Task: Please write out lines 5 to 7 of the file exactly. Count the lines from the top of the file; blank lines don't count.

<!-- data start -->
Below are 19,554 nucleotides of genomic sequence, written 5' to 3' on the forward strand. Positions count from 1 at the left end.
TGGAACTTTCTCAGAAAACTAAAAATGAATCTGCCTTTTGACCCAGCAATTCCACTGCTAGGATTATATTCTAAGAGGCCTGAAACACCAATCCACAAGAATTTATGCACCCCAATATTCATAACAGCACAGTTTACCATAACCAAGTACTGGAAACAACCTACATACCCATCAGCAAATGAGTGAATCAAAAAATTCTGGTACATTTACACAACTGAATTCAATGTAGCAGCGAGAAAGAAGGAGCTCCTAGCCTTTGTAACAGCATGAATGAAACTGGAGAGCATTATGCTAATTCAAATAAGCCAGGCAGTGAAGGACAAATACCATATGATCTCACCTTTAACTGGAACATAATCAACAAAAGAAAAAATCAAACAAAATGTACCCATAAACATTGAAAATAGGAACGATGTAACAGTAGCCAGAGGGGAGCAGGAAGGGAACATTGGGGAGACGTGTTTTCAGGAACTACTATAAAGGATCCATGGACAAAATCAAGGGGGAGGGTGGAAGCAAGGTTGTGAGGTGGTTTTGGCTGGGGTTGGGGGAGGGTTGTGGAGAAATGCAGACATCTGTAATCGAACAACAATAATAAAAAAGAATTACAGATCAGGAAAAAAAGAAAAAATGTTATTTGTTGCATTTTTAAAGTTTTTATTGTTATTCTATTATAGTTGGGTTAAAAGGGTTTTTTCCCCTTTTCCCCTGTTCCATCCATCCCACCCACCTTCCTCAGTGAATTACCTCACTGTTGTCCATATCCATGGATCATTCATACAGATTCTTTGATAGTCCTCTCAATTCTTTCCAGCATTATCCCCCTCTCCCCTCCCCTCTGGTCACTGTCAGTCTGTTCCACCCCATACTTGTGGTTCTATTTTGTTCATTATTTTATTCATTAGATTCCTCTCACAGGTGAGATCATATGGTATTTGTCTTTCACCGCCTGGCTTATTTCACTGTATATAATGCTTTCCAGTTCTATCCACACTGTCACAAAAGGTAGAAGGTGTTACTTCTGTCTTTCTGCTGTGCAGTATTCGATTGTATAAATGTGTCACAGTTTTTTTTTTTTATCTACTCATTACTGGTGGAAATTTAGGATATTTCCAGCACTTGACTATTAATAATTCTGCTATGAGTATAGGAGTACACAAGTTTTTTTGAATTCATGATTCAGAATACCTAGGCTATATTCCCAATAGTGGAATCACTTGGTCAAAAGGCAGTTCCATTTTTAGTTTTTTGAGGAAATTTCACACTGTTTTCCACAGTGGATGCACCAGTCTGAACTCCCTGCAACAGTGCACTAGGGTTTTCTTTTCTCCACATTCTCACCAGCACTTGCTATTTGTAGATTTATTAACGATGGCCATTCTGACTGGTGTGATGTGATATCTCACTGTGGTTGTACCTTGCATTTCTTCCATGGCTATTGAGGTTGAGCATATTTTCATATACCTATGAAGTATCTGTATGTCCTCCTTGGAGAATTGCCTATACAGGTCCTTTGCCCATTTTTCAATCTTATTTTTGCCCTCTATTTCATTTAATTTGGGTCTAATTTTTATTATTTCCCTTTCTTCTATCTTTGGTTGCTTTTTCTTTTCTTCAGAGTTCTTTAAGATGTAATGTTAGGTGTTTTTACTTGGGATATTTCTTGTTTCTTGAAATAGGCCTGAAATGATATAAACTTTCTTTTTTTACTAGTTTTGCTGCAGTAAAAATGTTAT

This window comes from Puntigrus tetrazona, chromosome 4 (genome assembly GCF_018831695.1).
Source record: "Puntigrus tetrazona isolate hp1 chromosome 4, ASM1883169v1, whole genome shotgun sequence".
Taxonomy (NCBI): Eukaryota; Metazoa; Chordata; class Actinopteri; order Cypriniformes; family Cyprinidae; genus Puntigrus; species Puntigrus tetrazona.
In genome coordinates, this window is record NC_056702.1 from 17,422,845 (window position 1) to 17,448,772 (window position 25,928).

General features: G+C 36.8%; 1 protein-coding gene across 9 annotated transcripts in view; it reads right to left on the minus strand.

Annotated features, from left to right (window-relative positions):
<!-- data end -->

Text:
Taxonomy (NCBI): Eukaryota; Metazoa; Chordata; class Actinopteri; order Cypriniformes; family Cyprinidae; genus Puntigrus; species Puntigrus tetrazona.
In genome coordinates, this window is record NC_056702.1 from 17,422,845 (window position 1) to 17,448,772 (window position 25,928).

General features: G+C 36.8%; 1 protein-coding gene across 9 annotated transcripts in view; it reads right to left on the minus strand.